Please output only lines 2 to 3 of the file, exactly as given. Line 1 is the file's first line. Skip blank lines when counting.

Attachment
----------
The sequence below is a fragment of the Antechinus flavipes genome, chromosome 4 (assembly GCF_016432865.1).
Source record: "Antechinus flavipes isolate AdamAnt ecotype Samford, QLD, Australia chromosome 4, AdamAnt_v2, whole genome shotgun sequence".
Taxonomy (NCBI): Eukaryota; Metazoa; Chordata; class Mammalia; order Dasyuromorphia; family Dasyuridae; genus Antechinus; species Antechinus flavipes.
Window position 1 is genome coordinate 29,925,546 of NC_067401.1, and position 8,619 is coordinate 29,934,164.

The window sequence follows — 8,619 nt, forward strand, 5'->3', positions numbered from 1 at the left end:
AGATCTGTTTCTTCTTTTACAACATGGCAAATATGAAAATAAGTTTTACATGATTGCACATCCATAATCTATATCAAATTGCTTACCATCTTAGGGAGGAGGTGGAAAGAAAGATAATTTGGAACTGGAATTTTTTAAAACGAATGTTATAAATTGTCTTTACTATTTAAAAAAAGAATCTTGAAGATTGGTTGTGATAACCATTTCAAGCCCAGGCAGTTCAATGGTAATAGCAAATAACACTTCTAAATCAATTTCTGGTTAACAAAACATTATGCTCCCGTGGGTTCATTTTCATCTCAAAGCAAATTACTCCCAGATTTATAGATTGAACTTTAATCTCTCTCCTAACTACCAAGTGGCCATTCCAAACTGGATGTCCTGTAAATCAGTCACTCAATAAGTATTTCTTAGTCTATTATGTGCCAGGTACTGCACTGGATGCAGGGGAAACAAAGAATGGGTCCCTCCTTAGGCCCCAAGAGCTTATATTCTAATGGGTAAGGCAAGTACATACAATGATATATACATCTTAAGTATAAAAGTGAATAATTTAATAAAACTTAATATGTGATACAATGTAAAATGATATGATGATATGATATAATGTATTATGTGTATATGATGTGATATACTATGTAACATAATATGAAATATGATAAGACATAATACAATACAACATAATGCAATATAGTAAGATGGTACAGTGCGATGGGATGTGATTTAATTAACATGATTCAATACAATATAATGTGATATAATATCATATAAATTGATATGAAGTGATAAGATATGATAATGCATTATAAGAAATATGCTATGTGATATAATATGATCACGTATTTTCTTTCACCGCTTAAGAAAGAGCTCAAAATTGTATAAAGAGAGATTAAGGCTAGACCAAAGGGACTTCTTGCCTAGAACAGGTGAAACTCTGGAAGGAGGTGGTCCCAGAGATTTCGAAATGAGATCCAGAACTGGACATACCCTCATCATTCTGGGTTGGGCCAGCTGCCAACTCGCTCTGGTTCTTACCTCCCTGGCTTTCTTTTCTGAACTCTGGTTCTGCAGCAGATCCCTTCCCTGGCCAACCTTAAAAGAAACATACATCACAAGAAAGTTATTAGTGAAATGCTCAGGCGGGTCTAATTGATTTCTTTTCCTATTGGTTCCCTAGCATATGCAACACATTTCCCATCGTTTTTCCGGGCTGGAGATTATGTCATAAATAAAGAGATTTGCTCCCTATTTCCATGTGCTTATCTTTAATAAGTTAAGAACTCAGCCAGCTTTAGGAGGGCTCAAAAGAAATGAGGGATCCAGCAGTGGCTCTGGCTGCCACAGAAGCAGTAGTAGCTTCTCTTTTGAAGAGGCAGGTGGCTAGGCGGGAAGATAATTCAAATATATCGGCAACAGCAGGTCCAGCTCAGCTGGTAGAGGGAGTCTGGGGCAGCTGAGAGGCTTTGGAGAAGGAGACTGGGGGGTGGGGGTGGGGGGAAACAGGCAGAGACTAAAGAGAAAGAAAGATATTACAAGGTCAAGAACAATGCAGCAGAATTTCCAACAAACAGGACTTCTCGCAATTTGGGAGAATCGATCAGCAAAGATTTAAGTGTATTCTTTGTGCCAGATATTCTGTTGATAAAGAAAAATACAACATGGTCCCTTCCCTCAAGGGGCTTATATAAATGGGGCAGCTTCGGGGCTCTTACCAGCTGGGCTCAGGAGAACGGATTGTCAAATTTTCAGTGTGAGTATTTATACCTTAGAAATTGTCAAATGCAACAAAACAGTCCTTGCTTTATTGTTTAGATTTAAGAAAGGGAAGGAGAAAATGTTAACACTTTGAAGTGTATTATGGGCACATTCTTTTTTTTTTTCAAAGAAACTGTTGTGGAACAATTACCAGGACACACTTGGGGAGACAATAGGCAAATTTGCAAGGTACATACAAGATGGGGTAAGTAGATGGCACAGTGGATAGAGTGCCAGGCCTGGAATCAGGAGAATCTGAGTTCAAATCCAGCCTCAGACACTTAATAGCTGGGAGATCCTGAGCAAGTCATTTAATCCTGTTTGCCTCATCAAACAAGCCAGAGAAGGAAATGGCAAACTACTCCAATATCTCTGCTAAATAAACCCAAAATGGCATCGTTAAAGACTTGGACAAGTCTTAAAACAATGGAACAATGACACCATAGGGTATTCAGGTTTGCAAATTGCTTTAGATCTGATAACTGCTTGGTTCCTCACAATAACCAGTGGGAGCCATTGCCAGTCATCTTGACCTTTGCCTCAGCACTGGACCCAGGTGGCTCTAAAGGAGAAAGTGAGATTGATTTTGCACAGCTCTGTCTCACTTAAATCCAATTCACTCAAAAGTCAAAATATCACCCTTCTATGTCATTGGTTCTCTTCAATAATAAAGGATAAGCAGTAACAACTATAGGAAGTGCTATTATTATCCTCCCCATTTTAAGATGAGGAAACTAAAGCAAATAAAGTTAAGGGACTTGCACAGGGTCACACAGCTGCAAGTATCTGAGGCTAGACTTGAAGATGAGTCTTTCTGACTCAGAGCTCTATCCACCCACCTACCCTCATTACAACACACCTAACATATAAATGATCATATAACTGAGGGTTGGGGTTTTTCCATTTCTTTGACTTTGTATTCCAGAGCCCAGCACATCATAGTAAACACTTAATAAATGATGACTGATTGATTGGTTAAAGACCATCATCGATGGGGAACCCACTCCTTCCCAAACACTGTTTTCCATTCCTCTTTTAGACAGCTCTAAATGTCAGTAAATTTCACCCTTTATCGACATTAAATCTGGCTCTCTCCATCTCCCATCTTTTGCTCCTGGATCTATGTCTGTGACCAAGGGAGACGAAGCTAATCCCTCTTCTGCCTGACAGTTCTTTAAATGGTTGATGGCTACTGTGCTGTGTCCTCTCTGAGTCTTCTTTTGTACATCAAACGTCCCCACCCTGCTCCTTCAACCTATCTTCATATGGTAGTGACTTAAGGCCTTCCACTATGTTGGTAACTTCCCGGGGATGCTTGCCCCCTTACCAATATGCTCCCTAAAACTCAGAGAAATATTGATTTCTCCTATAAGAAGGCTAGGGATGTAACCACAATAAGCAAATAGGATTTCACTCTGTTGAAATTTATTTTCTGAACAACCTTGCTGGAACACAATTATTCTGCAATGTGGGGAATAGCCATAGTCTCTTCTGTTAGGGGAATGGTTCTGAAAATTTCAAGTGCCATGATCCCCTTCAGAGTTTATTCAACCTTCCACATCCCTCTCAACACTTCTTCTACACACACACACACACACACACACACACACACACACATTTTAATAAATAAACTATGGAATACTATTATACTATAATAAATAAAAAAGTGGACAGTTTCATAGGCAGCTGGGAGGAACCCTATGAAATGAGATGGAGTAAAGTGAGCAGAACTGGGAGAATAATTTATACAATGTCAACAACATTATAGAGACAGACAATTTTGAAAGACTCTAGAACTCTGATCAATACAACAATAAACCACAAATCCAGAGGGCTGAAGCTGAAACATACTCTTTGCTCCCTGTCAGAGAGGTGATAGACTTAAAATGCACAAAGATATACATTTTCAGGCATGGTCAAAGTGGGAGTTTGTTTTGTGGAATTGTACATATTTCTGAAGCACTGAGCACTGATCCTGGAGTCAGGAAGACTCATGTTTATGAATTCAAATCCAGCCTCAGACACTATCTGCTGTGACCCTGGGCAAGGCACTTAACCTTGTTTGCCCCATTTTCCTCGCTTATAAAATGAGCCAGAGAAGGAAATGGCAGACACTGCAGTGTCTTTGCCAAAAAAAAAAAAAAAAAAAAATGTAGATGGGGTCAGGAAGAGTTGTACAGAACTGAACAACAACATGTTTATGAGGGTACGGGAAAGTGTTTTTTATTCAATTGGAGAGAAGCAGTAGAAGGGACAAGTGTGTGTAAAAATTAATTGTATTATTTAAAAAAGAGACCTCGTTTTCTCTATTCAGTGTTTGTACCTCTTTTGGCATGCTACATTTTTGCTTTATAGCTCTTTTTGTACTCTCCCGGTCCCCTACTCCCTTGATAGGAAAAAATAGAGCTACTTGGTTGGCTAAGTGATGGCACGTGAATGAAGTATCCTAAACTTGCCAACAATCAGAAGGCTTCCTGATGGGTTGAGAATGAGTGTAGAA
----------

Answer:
Source record: "Antechinus flavipes isolate AdamAnt ecotype Samford, QLD, Australia chromosome 4, AdamAnt_v2, whole genome shotgun sequence".
Taxonomy (NCBI): Eukaryota; Metazoa; Chordata; class Mammalia; order Dasyuromorphia; family Dasyuridae; genus Antechinus; species Antechinus flavipes.